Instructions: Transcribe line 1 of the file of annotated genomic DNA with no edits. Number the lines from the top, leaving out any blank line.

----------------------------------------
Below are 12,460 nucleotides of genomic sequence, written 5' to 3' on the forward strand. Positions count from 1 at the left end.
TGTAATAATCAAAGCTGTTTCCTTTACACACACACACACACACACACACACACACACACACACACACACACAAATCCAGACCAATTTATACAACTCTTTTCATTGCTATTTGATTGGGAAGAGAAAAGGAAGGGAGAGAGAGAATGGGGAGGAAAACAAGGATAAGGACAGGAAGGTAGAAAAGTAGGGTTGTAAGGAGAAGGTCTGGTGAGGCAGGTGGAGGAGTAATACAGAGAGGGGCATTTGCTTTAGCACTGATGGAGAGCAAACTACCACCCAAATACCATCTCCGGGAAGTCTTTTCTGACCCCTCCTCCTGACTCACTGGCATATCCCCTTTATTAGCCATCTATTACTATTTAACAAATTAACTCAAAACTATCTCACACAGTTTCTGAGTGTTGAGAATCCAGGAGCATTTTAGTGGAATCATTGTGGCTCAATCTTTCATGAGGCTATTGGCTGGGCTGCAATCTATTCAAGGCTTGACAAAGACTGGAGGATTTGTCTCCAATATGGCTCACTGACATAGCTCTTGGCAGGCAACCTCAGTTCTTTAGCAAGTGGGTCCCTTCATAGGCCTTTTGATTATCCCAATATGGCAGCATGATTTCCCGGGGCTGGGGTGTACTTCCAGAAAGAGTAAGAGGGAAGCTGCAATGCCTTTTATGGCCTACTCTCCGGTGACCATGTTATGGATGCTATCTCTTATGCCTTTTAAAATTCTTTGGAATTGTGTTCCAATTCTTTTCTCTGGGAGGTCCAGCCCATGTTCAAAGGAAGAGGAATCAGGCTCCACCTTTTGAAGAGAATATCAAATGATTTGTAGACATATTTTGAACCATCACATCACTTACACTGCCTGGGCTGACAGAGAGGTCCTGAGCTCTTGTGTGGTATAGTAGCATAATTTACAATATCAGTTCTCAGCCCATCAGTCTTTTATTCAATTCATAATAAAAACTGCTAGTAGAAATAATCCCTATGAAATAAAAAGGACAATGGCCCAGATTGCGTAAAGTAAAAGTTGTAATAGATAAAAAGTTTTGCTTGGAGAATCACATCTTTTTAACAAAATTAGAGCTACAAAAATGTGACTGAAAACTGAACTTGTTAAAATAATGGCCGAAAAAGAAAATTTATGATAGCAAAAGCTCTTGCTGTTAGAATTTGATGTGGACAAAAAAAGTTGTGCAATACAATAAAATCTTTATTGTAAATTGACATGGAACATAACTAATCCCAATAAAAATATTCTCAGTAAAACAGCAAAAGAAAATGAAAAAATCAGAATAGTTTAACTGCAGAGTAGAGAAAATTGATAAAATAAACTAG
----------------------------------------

Below are 12,460 nucleotides of genomic sequence, written 5' to 3' on the forward strand. Positions count from 1 at the left end.